Taking the Bait

Virtual Tabloids

I was standing in the checkout line at the grocery store recently. As I was avoiding eye contact with the other people in line, I started check out the magazine covers. Did you know that tabloids still exist? National Enquirer, The Daily Star, Weekly World News; all of these are still printed publications. If you haven’t read any of these rags, you might accidentally think that some of it is true. It’s like old time-y click bait.

My grandmother would buy these every week. Of course, she didn’t believe any of the stories she read, but that didn’t stop her from poring over pages and pages about Burt Reynolds and Loni Anderson’s bitter divorce, Elizabeth Taylor’s deathbed confessions, and all of the celebrity love triangles you could conceive of. And today, nothing has changed. But this kind of irresponsible “journalism” was popular 20 years ago. How do publications continue to turn a profit in the litigious atmosphere we find ourselves in? You don’t see anything like that today. Our own president has declared a war on “fake news,” so why do these magazines get a pass?

Is it because once in a while the magazines are right? It’s true. The Enquirer broke several true stories that no one else would even touch. For example, when OJ Simpson was on trial for murder in the 90s, photos of the crime scene showed a footprint that was identified as being made by a Bruno Magli shoe. When Simpson denied even having those types of shoes, The Enquirer was able to dig up photos of Simpson wearing that exact brand of shoes. I guarantee people saw that headline on the front page of the magazine and shook their heads with disbelief. “Who reads this trash?” they would say while picking up copies for themselves.

This made me think of all the ads on the internet that I see every day.

“You won’t believe what Fairuza Balk does now!”

“This guy just found a treasure in his attic, can you?”

“Bill Gates is giving out millions, how can you get some?”

Most of it is like white noise for the eyes. I don’t even notice ads unless they pop up in front of me and interrupt my reading. Why would you even give these ridiculous stories a second look?

But what if you saw a click bait link about you that was true? What if that dumb little icon on the side of the screen was practically begging browsers to click for more information on your darkest secret?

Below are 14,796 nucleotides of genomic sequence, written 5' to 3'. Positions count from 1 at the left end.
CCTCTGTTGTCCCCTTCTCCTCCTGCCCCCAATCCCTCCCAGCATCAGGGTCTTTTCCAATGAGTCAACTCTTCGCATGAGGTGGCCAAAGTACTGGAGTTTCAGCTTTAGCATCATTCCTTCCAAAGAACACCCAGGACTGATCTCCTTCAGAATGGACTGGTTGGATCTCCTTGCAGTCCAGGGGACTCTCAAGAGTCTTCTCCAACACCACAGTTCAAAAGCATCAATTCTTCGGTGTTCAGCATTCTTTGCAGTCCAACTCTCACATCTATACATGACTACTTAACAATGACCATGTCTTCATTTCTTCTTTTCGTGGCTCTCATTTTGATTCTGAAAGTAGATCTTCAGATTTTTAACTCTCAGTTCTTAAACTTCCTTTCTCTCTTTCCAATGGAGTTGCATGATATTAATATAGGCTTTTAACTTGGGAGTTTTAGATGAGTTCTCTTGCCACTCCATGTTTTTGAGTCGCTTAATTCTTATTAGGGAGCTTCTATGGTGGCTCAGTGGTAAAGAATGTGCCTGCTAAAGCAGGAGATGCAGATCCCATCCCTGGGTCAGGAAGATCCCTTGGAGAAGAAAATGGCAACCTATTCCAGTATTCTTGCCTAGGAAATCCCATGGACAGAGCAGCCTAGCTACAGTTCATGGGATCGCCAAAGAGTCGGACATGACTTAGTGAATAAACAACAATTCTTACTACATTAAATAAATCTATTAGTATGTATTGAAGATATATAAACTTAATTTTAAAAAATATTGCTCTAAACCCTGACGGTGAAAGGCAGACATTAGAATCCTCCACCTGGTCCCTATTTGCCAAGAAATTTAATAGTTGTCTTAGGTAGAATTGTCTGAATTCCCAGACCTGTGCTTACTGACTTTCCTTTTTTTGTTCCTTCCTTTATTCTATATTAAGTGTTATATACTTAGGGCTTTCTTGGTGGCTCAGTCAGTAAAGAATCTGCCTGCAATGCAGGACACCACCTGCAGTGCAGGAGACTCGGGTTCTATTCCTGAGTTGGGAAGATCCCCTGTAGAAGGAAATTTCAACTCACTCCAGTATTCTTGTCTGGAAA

As public figures, celebrities must have to deal with this all the time. They have to be able to disassociate themselves from all of the rumors just to be able to function in reality. But regular people never expect to be thrust into the limelight. Us “ham-and-eggers” couldn’t even comprehend what would happen if the skeletons in our closets were used to drive traffic to some random gossip blog. Would you laugh it off, hoping it would fly under the radar never to be followed up on? Or would just knowing that your secret is public slowly eat away at you?

Honestly, I would hope that no one even notices it and I would never bring it up myself. Plausible deniability is the safe way to go. But in the highly unlikely event that people did manage to bring it up to me, I would shout “fake news” at them until they blacked out and hit their head on a fire hydrant on the way down. This is a real ethical question that should be brought up more. If a liar tells the truth about you, do you own up to it? Or do you deny it and discredit them with their past behavior?

Trick question: the real answer is to go all Liam Neeson, find out who the leak is, and cut the head of the hydra before they find out about the bodies. I mean…what bodies?

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Taking the Bait
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